Shortly before noon we pulled into the parking area at Heathrow Airport, taking special care to determine exactly where we left the Ford. The parking grounds seemed to go on forever, and we had read about unfortunate drivers who had spent hours trying to locate their misplaced vehicle. Having made the appropriate notes we started off toward the terminal, carrying their luggage, including Janet’s suitcase....doing our best to ignore the occasional clanging of glass ashtrays banging against each other.

It had begun as something of an experiment, having Roma’s parents join us for our European adventure, seeing the sights from the cramped confines of our station wagon. It was a lot to ask of folks nudging seventy, but they had accepted the challenge and been productive members of our slightly-scruffy troupe. Still, by the time we walked them through the airport to board their flight to the States, they were ready for a return to their own form of normal.

Monday, April 25, 2022




                           Chapter 17

The next morning, after a hard-roll and coffee breakfast, we were on the road....ready to trade the crowded streets of Paris for a long drive through the French countryside. It was Saturday morning, two days before Christmas. Parisian shoppers were out in force and the always-crazy traffic was even more insane than usual.

We dealt with that congestion by driving west, out of the city-center towards the suburbs, until we came to the first of the multi-lane “Ring Roads” that circled the city. Once on that thoroughfare, away from the gridlock of city traffic, it was simply a matter of driving clockwise through the sprawling suburbs until we came to the route that turned toward the north of the country, and beyond to Belgium.

The clear, still-cold day was just right for some slow-paced long as we were in the car. Before long we ventured off the main road to explore secondary routes and smaller villages. All the while our younger passengers were growing more anxious for our Christmas Eve in Lille. But first there would be a night at Saint Quentin....a forgettable, but inexpensive hotel, coupled with a forgettable dinner.

By the time we pulled up in front of our Lille hotel the next afternoon, everyone’s spirits were high and growing higher. After five nights of “economy” accommodations we were checking into a Holiday Inn, that iconic American name that promised the feel of home. There would be comfortable beds, hot showers, television, a first-class US style restaurant, and a swimming pool. It had the feel of a Christmas dream come true.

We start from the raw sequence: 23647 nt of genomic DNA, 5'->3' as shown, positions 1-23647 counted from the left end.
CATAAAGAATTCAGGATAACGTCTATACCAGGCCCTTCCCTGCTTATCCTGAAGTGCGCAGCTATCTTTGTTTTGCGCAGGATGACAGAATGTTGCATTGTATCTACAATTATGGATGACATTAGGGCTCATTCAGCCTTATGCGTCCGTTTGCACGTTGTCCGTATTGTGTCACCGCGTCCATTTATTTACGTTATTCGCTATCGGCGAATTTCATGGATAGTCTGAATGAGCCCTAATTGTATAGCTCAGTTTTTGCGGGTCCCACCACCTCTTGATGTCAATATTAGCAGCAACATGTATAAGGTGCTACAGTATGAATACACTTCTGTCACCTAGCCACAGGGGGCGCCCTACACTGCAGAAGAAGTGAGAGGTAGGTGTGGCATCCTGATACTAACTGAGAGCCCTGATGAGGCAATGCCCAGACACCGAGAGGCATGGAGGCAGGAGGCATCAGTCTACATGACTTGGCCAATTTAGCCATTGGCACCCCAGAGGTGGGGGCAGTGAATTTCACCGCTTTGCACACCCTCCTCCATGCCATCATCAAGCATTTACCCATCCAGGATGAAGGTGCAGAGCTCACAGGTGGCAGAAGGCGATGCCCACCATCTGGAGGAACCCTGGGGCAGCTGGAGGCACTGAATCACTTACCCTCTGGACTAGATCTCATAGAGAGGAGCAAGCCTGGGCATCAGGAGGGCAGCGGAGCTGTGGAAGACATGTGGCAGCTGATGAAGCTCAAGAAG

Our Christmas Eve accommodations would have everything a hotel should have....except people. For reasons we never did understand the place was nearly empty. In our wing of the building our two rooms were the only ones occupied. It was a bit eerie, but surrounded by all that comfortable luxury we did not complain.

Moving into our spacious rooms that afternoon involved more than our normal “grab your suitcases and go inside.” From the car-top storage rack we unloaded sacks of Christmas presents, everything that had been sent to us from home, as well as what we had added. Because of our travel plans we had requested small, compact gifts, which worked out just fine.

Roma had bought a tiny, thirty-inch tall collapsible Christmas tree for the occasion. When we cleared off the night stand between our two beds there was just enough room for the tree. Once we decorated it with a few baubles and stacked the presents around the table we had a very festive holiday centerpiece.

While Roma, Gil, and the children headed for the pool Bob and Janet were settling in just across the hall from our room. In the process they found that their bed was broken. So they stayed in their room while a hotel maintenance man repaired the damage. Though the work was done quickly and the result was acceptable, Janet’s reaction was predictable. Since everything European was naturally inferior, what else should they have expected?